In addition to the heavy rain and snow in northern Nebraska, much of South Dakota has seen rain and snow, too. The U.S. Army Corps of Engineers plans to increase releases from its dams to keep water moving along as runoff pours in.
The corps says that 2 to 5 inches of rain has fallen across the two states since Friday. Releases from Gavins Point will be increased to 60,000 cubic feet per second on Thursday, according to the corps.
Mountain snow pack is normal, but the snow still contains the equivalent of more than 8 inches of water, so the corps wants to keep the rain runoff moving through so that there is enough room behind the dams for the snowmelt, said John Remus, Chief of the Missouri River Basin Water Management Division.
Record rains lead to road closings in northern Nebraska
Record rains have led to road closures in Cherry and Holt Counties.
Ranch and county roads are closed, as is Nebraska Highway 97 south of Merritt Reservoir. Standing water covers some meadows and has ranchers worried about their ability to harvest hay.
Three to five inches of rain have fallen since Sunday, according to local rain gauges and National Weather Service records.
In Valentine, 3.15 inches of rain fell from Sunday through Wednesday. While that’s not a lot of rain over three days on the more humid eastern side of Nebraska, it is for semiarid western Nebraska.
In the midst of that was a record 2.17 inches of rain on Tuesday. The old record of 1.75 inches was set in 1977. Precipitation records for Valentine date to 1889.
In the Ainsworth area, more rain fell from Friday through Tuesday than typically falls in the entire month of May.
Gerry Osborn, a volunteer weather observer for the National Weather Service for more than 70 years, said his records show 4.3 inches of rain over those five days. Typically, about 3.4 inches of rain falls at his home near Ainsworth in May.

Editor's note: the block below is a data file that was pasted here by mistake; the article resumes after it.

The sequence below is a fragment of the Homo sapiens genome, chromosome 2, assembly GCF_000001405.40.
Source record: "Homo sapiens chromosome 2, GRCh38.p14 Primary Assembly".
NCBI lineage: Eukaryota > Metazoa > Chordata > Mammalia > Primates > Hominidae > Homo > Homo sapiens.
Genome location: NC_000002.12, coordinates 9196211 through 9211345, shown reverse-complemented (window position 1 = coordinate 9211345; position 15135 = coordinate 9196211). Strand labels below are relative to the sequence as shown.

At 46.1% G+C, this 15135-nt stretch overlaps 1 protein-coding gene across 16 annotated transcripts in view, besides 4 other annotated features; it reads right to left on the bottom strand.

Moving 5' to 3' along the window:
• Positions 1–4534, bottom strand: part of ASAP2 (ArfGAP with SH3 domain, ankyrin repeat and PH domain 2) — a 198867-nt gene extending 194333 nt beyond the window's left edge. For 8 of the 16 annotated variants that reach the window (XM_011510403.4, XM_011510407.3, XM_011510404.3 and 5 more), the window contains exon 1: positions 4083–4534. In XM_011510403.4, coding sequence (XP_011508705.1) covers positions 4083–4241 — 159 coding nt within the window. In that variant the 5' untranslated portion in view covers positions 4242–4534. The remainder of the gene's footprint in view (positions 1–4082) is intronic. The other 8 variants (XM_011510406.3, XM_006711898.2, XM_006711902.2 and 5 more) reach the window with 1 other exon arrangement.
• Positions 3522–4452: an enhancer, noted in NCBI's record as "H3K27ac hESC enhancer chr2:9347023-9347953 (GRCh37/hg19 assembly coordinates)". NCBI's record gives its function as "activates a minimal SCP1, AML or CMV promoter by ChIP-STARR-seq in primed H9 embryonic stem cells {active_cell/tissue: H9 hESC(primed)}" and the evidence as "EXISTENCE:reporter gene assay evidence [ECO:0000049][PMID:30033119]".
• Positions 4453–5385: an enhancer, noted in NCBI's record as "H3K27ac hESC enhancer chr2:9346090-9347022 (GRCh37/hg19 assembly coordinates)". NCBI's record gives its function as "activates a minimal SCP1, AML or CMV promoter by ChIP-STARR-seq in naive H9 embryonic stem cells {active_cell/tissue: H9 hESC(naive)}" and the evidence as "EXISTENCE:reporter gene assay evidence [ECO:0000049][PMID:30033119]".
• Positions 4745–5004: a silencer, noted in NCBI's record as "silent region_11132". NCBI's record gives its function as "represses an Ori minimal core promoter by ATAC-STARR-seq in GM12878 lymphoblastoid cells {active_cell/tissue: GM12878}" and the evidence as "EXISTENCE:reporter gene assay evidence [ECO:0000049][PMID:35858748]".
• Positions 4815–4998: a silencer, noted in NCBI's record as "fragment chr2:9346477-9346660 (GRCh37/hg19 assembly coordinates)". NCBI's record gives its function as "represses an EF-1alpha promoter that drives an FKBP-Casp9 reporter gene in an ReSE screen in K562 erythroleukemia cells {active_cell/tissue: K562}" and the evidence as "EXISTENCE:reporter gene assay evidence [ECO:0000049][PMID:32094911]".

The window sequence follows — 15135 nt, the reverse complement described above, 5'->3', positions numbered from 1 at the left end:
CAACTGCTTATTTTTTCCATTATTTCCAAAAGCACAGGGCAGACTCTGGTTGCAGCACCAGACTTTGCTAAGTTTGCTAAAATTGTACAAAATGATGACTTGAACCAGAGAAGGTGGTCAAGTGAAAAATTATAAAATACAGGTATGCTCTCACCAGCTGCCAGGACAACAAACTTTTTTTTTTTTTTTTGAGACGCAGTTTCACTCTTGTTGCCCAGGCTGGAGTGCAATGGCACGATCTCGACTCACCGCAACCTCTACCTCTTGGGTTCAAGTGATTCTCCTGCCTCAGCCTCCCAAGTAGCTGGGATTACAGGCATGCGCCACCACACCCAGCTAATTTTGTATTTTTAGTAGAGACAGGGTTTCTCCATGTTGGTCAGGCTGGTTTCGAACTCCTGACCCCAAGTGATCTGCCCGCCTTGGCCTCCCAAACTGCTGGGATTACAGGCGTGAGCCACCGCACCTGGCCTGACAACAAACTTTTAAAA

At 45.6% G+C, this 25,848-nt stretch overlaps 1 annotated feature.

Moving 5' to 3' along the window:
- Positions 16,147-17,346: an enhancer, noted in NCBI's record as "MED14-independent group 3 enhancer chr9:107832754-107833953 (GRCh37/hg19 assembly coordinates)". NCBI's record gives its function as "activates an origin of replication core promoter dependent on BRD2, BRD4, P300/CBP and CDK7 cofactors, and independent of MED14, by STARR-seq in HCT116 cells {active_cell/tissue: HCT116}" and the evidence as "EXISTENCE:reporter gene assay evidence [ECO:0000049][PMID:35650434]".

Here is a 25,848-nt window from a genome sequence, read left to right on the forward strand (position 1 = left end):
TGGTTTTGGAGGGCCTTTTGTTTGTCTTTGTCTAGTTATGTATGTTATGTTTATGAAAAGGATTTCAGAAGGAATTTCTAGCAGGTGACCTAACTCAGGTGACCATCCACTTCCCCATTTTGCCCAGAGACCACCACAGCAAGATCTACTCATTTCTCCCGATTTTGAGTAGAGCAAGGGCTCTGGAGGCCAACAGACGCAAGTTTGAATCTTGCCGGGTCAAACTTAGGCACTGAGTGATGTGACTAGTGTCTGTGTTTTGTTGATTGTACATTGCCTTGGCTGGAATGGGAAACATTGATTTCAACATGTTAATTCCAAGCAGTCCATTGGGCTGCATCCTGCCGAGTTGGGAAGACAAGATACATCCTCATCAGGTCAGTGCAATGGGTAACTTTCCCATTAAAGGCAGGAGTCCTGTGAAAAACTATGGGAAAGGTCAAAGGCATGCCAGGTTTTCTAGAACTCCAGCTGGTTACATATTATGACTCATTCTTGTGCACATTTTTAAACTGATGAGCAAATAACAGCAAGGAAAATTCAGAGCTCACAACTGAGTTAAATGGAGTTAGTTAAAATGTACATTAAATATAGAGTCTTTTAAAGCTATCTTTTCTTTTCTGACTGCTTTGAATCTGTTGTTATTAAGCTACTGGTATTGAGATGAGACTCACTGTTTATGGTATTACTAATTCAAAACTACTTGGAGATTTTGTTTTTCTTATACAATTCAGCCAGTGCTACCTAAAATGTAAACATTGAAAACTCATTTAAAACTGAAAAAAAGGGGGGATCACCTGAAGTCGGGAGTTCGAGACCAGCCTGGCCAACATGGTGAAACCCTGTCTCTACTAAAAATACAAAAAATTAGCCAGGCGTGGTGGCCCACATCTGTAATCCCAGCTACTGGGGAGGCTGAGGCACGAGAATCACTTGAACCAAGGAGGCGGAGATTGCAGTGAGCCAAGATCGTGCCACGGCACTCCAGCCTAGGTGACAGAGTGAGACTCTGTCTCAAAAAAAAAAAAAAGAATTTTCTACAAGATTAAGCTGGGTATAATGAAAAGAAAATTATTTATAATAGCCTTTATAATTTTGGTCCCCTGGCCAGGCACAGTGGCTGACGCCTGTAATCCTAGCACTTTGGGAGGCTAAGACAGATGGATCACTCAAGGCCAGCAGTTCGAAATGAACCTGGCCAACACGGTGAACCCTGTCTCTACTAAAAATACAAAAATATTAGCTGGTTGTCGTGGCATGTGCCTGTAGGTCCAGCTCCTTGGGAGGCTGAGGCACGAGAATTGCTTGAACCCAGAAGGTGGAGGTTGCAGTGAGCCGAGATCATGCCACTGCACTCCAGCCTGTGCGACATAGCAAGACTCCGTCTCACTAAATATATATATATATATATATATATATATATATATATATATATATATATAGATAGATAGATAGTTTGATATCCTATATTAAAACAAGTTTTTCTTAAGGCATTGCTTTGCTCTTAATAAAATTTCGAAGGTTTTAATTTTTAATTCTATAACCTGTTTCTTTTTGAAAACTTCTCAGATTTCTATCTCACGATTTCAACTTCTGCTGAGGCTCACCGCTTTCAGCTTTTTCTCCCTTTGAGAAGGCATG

The weather service has issued a flood advisory for the White River in Dawes County because of the potential for flooding in Crawford, at the Chadron Airport and in Whitney.
Heavy snow slows opening of Hudson-Meng Education and Research Center
While north-central Nebraska received flooding rains this week, farther west, the precipitation fell as snow.
In some areas of the Pine Ridge, 9 to 18 inches of snow has fallen since Monday, said Aviva Braun, a meteorologist with the National Weather Service. It was a messy, wet snow, she said. In Chadron, the weather changed back and forth several times between rain and snow.
The Hudson-Meng Education and Research Center, north of Fort Robinson State Park, won’t open until Wednesday.
Twelve inches of snow made it impossible to get the site ready, according to a press release from park officials.
“We need a few more days to clear brush, mow and get everything in place,” said Center Director Ryan Means.
Major flooding possible in Missouri; state of emergency declared
The National Weather Service is warning of the potential for major flooding in Missouri, especially along the Missouri River. At risk are communities such as Boonville, Jefferson City, Hermann and Washington.
On Tuesday, Missouri Gov. Mike Parson declared a state of emergency because of flooding and storm damage.
On Wednesday, the Missouri Department of Transportation urged travelers to plan their Memorial Day holiday travel with the weather in mind. People should check road conditions for closures and changes.
As has been repeated countless times since the March flooding, roads officials warn that people shouldn’t drive around barriers or through floodwater.
More storms coming Thursday night into Memorial Day weekend
The National Weather Service said there’s a chance for severe weather from Thursday night into Monday across the region.
For the Omaha metro area, Thursday night could bring a round of severe storms, especially after dark, according to the National Weather Service. The chance of severe weather diminishes in the Omaha area on Friday, but could return over the weekend.